A superbly slippery medium: photography in RealTime 2005-2017

Katerina Sakkas

Photography has always been integral to RealTime, something instantly apparent in the considered and arresting series of cover images that signal the magazine’s commitment to boundary-pushing art. From RealTime’s inception in the mid-1990s, when photography was coming to dominate contemporary visual art, the editors closely followed developments, particularly in an Australian context, in this medium they saw being used in compelling, exploratory ways.

As I researched my recent overview of RealTime’s visual arts coverage during its first decade (1994-2004), I witnessed a medium in flux (particularly with the advent of digital technology) that lent itself to a multitude of approaches and discourses as it grew beyond the confines of conventional categorisation: documentary and ‘fine art’ photography, advertising imagery, snapshots. At the end of RealTime’s first decade, photography was clearly established as a contemporary artform, one uniquely placed, given its reputation for veracity, to be used by artists as a means of manipulating, subverting, interrogating or distorting ‘reality.’

Laying a solid, scholarly foundation for RealTime’s photography coverage post-2000 was novelist and assistant editor (c.2001-2004) Mireille Juchau, whose affinity with the medium is striking across a range of photography-related articles, including book reviews, interviews and responses to exhibitions both large-scale and intimate. In her review of two major photography exhibitions, at Sydney’s Museum of Contemporary Art and the Art Gallery of NSW, she takes on an eclectic array of artworks via a richly visual analysis synthesising the medium’s historical underpinnings and the manifold discourses and meanings to which it lends itself. “Photographs are not presented in either exhibit as a means for capturing ‘the real,’ but as a springboard for contemplating the internal life of dreams, the imagination and subjectivity within specific historical, cultural and political contexts.”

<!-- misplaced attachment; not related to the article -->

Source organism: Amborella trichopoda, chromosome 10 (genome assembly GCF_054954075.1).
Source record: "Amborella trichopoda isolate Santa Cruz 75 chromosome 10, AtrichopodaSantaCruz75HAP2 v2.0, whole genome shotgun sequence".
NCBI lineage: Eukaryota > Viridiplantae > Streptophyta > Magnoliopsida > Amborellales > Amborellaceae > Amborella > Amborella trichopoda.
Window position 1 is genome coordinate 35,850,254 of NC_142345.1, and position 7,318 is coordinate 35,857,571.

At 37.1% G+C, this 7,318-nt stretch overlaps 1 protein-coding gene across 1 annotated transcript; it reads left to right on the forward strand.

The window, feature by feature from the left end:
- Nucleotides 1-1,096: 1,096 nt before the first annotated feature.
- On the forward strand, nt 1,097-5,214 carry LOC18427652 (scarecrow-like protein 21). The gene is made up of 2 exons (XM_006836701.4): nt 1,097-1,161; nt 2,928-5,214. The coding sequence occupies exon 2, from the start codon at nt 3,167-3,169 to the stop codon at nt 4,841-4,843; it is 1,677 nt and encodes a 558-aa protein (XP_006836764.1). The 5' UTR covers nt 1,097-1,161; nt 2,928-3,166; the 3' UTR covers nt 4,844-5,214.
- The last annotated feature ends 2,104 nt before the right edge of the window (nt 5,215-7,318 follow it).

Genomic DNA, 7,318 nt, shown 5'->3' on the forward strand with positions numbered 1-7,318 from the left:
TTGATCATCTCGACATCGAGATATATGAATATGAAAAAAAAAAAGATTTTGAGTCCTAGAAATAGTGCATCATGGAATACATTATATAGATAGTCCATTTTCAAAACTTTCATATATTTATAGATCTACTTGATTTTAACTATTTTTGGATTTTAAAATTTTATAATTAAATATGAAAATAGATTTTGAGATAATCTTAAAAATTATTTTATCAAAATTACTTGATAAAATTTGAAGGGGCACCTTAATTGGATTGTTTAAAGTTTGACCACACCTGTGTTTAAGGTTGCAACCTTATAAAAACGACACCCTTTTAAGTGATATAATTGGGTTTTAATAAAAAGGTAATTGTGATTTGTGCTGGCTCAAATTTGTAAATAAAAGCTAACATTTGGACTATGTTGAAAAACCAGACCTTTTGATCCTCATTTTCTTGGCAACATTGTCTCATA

Her observations bring out photography’s enigmatic, paradoxical character, its propensity to render that which it captures, elusive. Looking at Polixeni Papapetrou’s series Phantomwise at Stills Gallery, Juchau finds herself scanning the works for a hint of the four-year-old child, Papapetrou’s daughter Olympia, behind the masked, archetypal guise she adopts in each image.

“Why do we search these deathly pictures for signs of life? Perhaps because as Papapetrou’s title suggests, the frozen charades in each photo seem less like child’s play than a phantasmagoria, less like performance than stasis: a series of lifeless caricatures.”


Hyper No. 04, Denis Darzacq, Perth Centre for Photography 

Playing with documentary

Darren Jorgensen’s 2008 and 2010 reports on Fremantle’s eclectic biennial photography festival, Fotofreo, are superb contextual overviews, explaining photography’s documentary roots, and its current ubiquity, before presenting a selection of festival artists self-aware enough to rupture our assumptions of the medium.

Steering away from an illusionistic presentation of reality, Jorgensen finds artists in the 2008 festival who draw attention to substances and surfaces, like Perth-based Alex Bradley, “merging the televisual and biological” by swamping Hitchcock film images and TV visuals in close-ups of blood and sperm; or those who “play with our naturalistic expectations of the medium,” like France’s Denis Darzacq with his gravity-defying dancers suspended above supermarket aisles. Through photographing the passports and possessions of victims of the Rwandan massacres, London-based Adam Broomberg and Oliver Chanarin “in an exhibition that defamiliarises and makes radical the naturalising function of photography…show how the evidence of violence is not always violence itself.”


The Healing Garden, Wyabalenna,Flinders Island, Tasmania, from the series Portrait of a distant land (2005)

In 2010, Jorgensen writes of “category confusion,” observing slippage between conceptual and documentary forms in Tasmanian photographer Ricky Maynard’s diptychs featuring Tasmanian Aboriginal portraits and landscapes, unremarkable on the surface but unsettled by captions detailing historic atrocity. “The haunting of Tasmania appears to bleed through the image, as Maynard brings his documentary mode of photography to life with conceptual information.”


The Three Sisters, Katoomba, 1898, Ernest B Docker, stereograph, Macleay Museum, University of Sydney, The Photograph & Australia, Art Gallery of NSW, 2015


“Photographs have become a way of seeing ourselves. They’ve become a way of being ourselves. From the beginning, the photograph was taken up into real life, capturing imaginations.” Viewing a major historical exhibition at the Art Gallery of NSW in 2015, The Photograph and Australia, writer Robyn Ferrell is presented with a singularly neat example of symbiosis between photography and history, given colonial Australia and photography’s shared time frame. “The two have grown up together, so that now to display a history of photography in Australia is to display a history of Australia, and likewise a history of the photograph.”